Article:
I have good news and bad news. The good news is that our boat was able to make the trip to the Atlantic puffin colony on Machias Island Friday morning. And I was on it.
The bad news is that with ocean swells running at 4-6 feet, Captain Peter Wilcox did not attempt a landing. So we contented ourselves with viewing these iconic birds from an offshore vantage point aboard the boat. Some passengers voiced disappointment, but, since I had been to Machias previously, and had been able to land for some really up-close viewing, and already have a hard drive groaning under a semi-trailer full of puffin photos and videos, I was OK with that. And if any of you are questioning why I would bother to go out there again with so many images already in the bank — a legitimate question to be sure — I would answer by simply asking, in turn, “well, you had breakfast yesterday, and you had breakfast the day before, so why are you bothering to have breakfast again today?” Some of us need Cheerios. Some of us need puffins.
Staying offshore also allowed me to experiment with trying to photograph these birds in flight — a challenge, since they are very fast and quite small and the boat was under constant motion. I used all the technical help my camera could give me — (for photographic nerds: +/- 1/8,000 of a second shutter speed, f6.3, 24 frames a second shutter bursts, AI servo to continuously track and focus on moving objects, ISO set at 1600, and a 400 mm lens with 2-stops image stabilization).
Other birds of the island
The puffins share the island with other pelagic species such as razorbills,common murres and common terns.
Puffins in Peril?
Earlier this year I had read an article that Atlantic puffins had suffered a disastrous chick mortality rate in 2012 and last year: only 31 per cent of chicks survived. So I was particularly interested in observing at first hand how they were doing this year. The reason for the decline? Apparently their food supply, mainly herring, had disappeared from the area, moving further north, and the puffins were trying to feed their chicks butterfish as a substitute, but these are a larger and rounder fish, too big for the chicks to eat. So they starved to death. More on the story here. http://bigstory.ap.org/article/apnewsbreak-atlantic-puffins-peril-us .
I asked The Day’s Catch First Mate Durtan Ingersoll what the situation was like this year. He said that he hadn’t seen butterfish around at all and the herring were plentiful, so things seem to be back to normal. Let’s count this as preliminary field data. University of New Brunswick grad students, stationed on the island this summer, will undoubtedly provide more precise data as the fledgeling season advances.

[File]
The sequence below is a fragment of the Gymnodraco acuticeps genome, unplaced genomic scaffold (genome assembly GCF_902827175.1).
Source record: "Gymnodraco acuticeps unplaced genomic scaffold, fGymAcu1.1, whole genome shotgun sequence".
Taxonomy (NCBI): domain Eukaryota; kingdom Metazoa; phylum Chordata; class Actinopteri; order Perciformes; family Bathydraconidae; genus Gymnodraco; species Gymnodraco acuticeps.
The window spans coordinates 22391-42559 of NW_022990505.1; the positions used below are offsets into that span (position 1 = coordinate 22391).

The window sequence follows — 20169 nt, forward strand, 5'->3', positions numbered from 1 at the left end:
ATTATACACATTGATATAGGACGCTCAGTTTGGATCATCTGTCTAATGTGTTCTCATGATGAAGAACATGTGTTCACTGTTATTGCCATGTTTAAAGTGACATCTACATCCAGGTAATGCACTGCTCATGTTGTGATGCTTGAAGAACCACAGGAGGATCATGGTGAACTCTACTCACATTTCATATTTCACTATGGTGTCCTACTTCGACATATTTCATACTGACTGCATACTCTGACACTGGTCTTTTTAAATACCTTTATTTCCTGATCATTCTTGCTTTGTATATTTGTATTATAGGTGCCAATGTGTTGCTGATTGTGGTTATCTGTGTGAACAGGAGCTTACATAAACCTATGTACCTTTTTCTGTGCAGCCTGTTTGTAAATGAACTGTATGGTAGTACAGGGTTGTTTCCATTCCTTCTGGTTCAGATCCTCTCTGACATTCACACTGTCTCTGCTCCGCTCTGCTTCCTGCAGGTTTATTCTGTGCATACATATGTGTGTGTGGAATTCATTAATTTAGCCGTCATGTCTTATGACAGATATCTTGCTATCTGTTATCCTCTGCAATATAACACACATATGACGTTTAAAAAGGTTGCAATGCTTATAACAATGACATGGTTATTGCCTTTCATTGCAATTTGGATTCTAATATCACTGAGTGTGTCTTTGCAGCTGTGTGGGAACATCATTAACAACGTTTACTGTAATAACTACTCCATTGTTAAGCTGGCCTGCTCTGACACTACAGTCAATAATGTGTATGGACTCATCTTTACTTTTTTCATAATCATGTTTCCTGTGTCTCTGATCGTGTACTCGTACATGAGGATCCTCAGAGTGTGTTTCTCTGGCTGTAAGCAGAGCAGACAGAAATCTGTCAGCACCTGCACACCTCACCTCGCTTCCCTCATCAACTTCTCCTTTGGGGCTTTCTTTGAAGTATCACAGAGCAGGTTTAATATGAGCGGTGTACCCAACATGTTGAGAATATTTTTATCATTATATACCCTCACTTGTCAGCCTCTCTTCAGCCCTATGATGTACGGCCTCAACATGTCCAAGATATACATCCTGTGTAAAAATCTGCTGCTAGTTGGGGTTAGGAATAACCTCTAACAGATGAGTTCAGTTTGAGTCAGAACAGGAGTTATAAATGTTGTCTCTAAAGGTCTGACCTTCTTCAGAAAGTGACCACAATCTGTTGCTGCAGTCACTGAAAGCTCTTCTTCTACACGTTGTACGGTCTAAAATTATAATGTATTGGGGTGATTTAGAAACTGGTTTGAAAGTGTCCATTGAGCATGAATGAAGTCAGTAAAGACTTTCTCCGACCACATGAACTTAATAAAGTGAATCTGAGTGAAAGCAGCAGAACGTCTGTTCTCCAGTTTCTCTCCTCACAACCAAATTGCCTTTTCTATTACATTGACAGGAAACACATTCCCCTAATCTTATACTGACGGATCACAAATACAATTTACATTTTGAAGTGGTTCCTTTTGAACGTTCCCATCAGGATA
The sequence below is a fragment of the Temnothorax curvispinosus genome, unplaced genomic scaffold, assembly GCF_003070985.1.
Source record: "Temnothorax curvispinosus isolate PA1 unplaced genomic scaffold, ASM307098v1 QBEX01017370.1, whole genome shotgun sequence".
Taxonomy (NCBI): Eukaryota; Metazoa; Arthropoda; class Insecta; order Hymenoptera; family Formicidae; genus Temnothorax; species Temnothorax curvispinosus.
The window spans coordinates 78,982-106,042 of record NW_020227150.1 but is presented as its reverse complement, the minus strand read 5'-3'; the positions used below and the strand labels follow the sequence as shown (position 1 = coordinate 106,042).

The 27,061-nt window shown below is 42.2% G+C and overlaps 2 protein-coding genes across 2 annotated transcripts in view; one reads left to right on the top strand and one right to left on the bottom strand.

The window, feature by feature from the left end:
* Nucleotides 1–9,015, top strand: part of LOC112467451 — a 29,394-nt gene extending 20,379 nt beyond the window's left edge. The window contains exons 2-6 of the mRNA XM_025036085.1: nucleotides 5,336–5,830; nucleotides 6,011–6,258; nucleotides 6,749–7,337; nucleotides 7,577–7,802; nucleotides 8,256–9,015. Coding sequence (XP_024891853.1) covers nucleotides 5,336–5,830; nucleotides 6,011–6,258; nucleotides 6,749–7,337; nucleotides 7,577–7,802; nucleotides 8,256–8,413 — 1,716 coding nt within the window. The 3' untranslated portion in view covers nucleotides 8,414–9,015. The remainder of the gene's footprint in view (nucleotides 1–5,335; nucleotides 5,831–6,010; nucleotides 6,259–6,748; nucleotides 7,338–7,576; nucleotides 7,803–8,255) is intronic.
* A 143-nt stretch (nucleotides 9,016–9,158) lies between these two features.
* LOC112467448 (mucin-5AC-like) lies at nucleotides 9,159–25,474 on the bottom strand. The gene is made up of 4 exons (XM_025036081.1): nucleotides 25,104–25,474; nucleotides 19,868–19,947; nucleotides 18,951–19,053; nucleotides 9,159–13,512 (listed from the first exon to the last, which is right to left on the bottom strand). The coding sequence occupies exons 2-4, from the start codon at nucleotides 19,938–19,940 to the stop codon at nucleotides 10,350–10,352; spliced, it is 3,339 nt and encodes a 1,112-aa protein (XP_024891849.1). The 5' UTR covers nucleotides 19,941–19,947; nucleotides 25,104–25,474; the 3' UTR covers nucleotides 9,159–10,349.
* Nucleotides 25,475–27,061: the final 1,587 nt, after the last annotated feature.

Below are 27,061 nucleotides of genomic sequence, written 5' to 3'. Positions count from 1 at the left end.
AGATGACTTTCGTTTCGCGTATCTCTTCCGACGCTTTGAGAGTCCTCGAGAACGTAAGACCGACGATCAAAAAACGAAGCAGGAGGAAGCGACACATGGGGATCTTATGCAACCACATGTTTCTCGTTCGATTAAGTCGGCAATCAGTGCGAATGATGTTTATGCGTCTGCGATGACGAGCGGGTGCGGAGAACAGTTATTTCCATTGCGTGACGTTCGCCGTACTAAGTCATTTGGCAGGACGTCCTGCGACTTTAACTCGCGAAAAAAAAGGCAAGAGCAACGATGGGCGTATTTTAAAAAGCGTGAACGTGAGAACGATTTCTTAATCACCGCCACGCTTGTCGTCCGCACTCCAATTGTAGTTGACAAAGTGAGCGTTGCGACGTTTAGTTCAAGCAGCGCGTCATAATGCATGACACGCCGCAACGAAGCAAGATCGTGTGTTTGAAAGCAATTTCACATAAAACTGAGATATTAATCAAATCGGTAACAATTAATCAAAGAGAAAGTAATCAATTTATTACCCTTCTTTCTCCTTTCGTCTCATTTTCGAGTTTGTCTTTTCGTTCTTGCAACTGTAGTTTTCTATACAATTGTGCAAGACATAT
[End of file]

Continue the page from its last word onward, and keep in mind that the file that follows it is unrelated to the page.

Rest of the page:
Certainly the birds were flying and swimming around Machias Island by the thousands.
Crazy for a Tufted Puffin
The birding community has been all a twitter (sorry!) this year after a tufted puffin was spotted on Machias Island, the first sighting in the Atlantic since 1830. The tufted puffin is common in the Pacific Ocean, and ornithologists have been scratching their heads over how one could have possibly made it all the way over here, given that it would have had to feed along the way. There are suggestions that the newly ice-free North-West passage might have provided the means.
Meanwhile, every birder with a life list to complete and a bag of seasick pills is heading to Machias this summer.
By now, a question may be beginning to form in that grey matter of yours: “JD, did you see the rare and wonderful tufted puffin yourself, with your very own eyes?” And my answer to you would be, “Of course I did!” It was very distant (probably 250-300 meters), standing on a rock outcrop on the south end of the island, and definitely distinct from its Atlantic cousins.
More on the story at http://www.cbc.ca/news/canada/new-brunswick/tufted-puffin-seen-on-atlantic-coast-for-1st-time-since-1830s-1.2680540
An international dispute
It turns out ownership of Machias island is a matter of some dispute between Canada and the United States. In the settlement after the war of 1812, Grand Manan “and its outer islands” were ceded to Britain. Unfortunately, the outer islands were unamed in the treaty, leaving an ambiguity big enough to drive a conflict through. Both nations lay claim to the island, but perhaps Canada has the upper hand by virtue of the fact that it has had a manned lighthouse on it for years, and a Canadian flag fluttering in the Atlantic breeze. .
Land of the Grey Seals
On the return voyage from Machias, we passed to the starboard of a small rocky island populated by dozens of grey seals. Apparently on this outcrop, the higher you perch, the more clout you have, a bit like the General Motors organization chart.
Next, it’s back to the mainland, and the drive up New Brunswick towards the Gaspé Peninsula.